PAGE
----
THE MIRAGE OF PHILOSOPHY
MUCH OF the modern world’s blabber against Friedrich Wilhelm Nietzsche is grounded upon the doctrine that his capacity for consecutive thought was clearly limited. In support of the doctrine his critics cite the fact that most of his books are no more than strings of apothegms, with the subject changing on every second page. All this, it must be obvious, is fundamentally nonsensical. What deceives the professors is the traditional garrulity and prolixity of philosophers. Because the average philosophical writer, when he essays to expose his ideas, makes such copious drafts upon the parts of speech that the dictionary is almost emptied, these defective observers jump to the conclusion that his intrinsic notions are of corresponding elaborateness. This is not true. I have read Kant, Hegel, Spencer, Spinoza, Descartes, Leibnitz, Fichte, Locke, Schleiermacher, James and Bergson, not to mention the Greeks and the Romans; the more I read, the more I am convinced that it is not true.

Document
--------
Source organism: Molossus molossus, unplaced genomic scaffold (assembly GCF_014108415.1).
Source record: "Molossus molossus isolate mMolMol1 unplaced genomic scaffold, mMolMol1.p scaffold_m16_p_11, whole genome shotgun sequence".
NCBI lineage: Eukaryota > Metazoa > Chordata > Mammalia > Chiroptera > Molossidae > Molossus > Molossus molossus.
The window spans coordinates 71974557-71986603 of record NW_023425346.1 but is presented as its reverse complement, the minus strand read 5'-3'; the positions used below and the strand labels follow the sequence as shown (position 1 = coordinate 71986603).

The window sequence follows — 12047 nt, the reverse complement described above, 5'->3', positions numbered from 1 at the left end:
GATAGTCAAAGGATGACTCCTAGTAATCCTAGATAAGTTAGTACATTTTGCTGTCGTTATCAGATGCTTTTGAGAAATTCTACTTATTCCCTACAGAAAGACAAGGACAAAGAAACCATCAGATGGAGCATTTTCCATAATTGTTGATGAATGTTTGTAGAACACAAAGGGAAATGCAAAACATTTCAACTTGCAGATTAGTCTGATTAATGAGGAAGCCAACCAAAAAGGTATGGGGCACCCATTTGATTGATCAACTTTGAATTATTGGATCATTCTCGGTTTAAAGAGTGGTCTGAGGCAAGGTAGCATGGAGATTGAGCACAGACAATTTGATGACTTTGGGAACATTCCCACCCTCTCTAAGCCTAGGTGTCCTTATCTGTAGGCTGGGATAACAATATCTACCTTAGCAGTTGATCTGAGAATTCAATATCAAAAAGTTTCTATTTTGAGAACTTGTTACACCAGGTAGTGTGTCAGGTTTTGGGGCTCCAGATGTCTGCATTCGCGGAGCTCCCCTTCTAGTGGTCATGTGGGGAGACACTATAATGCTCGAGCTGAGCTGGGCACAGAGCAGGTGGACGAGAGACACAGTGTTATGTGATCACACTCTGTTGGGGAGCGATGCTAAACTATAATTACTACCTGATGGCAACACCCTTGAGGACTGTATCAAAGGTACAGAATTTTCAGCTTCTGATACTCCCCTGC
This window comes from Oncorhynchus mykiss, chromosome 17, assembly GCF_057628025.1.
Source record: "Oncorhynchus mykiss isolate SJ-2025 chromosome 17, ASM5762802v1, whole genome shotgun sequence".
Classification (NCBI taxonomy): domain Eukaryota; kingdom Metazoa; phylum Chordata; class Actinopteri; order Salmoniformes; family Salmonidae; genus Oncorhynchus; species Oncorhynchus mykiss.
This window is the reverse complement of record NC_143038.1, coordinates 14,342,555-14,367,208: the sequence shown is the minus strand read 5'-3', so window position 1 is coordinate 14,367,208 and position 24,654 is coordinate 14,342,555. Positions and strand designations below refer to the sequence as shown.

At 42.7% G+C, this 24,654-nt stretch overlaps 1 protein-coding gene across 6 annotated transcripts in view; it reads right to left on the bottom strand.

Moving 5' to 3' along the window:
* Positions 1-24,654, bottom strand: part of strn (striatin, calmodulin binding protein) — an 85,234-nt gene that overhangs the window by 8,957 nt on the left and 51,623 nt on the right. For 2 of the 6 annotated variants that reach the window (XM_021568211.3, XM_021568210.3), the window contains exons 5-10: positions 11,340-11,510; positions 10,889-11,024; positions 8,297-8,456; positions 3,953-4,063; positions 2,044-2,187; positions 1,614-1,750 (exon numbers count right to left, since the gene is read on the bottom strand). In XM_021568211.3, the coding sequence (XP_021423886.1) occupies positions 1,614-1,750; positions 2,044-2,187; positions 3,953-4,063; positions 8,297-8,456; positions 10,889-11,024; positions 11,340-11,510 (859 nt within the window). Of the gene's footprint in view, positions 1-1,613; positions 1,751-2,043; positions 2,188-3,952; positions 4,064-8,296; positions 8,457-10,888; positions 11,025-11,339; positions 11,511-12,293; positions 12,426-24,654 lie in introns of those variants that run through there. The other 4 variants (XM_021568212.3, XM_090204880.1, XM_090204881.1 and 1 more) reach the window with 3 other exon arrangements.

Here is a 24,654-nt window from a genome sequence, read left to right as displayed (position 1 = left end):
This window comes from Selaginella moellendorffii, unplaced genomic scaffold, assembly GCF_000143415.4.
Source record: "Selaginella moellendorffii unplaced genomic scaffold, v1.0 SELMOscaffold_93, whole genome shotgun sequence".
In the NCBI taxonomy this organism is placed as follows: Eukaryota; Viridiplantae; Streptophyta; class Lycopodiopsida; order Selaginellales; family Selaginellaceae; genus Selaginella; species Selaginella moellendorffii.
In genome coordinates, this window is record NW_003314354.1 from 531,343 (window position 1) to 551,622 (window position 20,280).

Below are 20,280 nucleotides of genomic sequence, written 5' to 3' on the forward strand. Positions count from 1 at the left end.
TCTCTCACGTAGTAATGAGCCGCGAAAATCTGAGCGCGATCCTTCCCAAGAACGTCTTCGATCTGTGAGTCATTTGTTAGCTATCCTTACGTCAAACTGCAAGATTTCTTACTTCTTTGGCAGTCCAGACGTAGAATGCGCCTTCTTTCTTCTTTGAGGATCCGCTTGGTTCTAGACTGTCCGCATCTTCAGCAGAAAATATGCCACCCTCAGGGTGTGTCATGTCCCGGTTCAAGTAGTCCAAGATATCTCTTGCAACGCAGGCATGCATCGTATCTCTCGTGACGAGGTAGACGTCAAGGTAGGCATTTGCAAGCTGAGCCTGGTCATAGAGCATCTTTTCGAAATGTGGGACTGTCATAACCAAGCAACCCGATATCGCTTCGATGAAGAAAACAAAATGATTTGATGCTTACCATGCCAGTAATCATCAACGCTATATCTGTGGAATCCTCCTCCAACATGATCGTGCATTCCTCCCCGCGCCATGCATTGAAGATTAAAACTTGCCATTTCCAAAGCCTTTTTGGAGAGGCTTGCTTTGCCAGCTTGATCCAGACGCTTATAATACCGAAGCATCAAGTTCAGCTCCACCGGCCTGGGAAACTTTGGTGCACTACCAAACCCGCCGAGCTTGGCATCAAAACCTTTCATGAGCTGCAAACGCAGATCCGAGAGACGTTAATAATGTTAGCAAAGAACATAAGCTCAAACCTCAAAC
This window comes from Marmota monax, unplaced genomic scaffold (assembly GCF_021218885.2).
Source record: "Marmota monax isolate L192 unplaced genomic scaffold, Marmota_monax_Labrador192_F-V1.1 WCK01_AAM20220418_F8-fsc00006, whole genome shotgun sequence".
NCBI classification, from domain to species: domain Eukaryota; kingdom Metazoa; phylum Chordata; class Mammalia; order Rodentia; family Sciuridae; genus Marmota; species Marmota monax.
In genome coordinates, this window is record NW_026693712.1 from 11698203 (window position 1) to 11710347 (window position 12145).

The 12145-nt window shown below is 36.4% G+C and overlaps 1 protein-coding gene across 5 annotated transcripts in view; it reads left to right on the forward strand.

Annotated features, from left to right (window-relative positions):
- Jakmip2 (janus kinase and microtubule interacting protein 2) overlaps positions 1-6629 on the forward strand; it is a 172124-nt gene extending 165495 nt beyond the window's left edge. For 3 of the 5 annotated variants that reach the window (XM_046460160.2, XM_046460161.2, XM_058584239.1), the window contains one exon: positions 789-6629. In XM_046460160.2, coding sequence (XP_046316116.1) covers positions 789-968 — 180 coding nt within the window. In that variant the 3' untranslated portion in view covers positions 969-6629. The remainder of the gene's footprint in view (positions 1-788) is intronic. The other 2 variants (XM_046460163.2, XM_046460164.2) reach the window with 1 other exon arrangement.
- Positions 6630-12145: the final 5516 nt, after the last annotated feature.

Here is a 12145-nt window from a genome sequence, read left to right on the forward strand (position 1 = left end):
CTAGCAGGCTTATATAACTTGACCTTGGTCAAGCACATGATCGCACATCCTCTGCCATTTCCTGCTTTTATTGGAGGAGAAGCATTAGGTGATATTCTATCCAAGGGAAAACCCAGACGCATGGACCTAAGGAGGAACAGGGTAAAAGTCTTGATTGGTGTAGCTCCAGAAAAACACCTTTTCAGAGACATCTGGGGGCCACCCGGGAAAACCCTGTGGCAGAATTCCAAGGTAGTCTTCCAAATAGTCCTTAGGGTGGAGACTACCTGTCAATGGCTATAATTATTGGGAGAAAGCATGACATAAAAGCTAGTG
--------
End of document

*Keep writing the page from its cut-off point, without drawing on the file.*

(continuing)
What makes philosophy hard to read is not the complexity of the ideas set forth, but the complexity of the language in which they are concealed. The typical philosopher, having, say, four new notions, drowns them in a sea of words—all borrowed from other philosophers. One must wade through endless chapters of old stuff to get at the minute kernels of the new stuff. This process Nietzsche avoided—I have observed a similar inclination with myself with each additional blog post I have made since day one. He always assumed that his readers knew the books, and that it was thus unnecessary to rewrite them. Having an idea that seemed to him to be novel and original, he stated it in as few words as possible, and then shut down. Sometimes he got it into a hundred words; sometimes it took a thousand. But he never wrote a word too many; he never pumped up an idea to make it appear bigger than it actually was. The professors are not used to that sort of writing. Nietzsche employed too few words for them—and he had too many ideas.